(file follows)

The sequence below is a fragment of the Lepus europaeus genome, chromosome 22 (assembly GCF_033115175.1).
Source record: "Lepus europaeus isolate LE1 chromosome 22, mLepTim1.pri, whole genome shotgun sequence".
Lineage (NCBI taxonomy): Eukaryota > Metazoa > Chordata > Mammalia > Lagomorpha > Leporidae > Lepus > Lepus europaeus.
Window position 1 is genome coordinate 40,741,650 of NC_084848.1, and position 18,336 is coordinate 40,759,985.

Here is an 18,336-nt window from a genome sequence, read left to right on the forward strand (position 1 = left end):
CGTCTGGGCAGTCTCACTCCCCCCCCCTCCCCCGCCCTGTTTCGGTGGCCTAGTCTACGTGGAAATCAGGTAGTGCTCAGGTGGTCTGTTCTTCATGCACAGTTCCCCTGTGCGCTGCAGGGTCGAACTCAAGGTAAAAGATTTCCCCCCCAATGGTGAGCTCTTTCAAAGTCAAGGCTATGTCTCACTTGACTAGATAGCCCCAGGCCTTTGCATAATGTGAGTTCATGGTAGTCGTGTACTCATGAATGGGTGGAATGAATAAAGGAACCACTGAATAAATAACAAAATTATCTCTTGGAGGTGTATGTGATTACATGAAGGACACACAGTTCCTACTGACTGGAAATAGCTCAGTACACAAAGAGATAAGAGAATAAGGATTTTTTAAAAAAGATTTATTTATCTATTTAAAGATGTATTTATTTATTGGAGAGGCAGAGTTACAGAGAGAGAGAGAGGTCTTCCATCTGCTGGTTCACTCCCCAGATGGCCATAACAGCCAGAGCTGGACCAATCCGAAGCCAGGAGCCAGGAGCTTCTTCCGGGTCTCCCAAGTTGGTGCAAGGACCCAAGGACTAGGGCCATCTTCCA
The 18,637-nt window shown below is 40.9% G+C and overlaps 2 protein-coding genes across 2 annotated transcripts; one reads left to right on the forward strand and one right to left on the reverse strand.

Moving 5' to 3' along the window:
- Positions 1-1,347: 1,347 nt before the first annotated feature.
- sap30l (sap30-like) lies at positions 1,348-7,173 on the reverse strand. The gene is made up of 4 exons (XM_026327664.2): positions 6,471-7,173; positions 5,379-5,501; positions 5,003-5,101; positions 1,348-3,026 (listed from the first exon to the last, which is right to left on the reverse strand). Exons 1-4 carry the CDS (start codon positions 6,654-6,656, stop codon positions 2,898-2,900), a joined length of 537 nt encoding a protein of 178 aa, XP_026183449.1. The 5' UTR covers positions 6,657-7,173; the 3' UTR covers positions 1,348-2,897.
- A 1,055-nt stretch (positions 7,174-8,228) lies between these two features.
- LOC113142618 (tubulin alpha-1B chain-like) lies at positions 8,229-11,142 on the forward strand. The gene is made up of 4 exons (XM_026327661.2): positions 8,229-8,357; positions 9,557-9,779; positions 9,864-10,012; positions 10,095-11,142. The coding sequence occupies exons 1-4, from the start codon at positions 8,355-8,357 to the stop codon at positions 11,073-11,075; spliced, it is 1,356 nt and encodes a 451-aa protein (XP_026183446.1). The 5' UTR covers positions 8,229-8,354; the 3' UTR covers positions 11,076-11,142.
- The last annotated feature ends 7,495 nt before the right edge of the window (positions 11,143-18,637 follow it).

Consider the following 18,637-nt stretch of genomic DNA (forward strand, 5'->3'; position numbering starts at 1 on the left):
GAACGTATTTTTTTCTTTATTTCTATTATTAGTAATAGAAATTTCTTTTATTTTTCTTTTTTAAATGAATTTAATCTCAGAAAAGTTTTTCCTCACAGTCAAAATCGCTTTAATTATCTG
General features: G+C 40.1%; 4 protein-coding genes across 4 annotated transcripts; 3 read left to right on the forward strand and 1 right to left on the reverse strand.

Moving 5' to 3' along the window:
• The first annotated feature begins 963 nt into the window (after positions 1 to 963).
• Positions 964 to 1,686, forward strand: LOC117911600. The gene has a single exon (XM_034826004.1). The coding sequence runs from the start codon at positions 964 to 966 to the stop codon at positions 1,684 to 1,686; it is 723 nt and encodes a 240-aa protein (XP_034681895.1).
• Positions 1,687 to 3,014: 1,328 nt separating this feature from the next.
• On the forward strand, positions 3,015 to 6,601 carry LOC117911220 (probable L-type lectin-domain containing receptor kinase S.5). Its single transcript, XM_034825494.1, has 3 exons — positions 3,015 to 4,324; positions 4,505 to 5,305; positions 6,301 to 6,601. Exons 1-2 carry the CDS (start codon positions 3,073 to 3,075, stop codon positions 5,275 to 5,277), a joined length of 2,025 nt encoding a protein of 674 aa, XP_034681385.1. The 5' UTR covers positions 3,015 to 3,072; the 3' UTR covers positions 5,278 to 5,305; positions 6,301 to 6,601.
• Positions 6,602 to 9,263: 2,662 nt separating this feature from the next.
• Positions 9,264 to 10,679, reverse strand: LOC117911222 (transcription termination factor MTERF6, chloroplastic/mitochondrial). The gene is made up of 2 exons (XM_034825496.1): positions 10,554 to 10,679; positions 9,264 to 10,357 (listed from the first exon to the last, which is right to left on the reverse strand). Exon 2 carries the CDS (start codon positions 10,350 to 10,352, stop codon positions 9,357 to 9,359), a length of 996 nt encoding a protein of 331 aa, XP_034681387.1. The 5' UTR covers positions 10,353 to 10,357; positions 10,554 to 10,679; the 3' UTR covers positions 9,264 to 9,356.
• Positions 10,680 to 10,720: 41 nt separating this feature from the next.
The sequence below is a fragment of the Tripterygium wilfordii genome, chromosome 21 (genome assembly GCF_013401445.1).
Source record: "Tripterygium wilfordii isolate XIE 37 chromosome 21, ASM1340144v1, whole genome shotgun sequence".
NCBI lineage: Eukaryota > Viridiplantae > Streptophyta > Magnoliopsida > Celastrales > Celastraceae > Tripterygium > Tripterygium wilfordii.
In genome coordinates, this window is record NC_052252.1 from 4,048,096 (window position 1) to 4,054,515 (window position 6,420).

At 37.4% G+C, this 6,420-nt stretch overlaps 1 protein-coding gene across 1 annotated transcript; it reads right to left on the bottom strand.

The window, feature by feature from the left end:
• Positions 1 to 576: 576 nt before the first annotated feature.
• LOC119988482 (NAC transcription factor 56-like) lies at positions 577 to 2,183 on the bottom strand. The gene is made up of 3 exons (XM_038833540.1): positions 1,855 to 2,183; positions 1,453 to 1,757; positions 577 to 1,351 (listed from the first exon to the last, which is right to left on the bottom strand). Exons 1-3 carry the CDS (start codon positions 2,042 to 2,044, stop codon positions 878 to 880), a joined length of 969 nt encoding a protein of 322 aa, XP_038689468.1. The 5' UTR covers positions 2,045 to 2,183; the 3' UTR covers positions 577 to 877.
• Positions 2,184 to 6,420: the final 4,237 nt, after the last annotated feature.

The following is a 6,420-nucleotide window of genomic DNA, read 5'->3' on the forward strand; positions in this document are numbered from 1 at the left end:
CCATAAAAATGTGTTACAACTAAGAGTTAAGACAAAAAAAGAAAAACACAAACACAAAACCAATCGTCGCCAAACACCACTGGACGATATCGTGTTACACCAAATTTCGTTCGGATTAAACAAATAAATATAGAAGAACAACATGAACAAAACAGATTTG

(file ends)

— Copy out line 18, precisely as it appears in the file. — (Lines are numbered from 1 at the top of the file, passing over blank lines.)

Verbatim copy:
• The first annotated feature begins 963 nt into the window (after positions 1 to 963).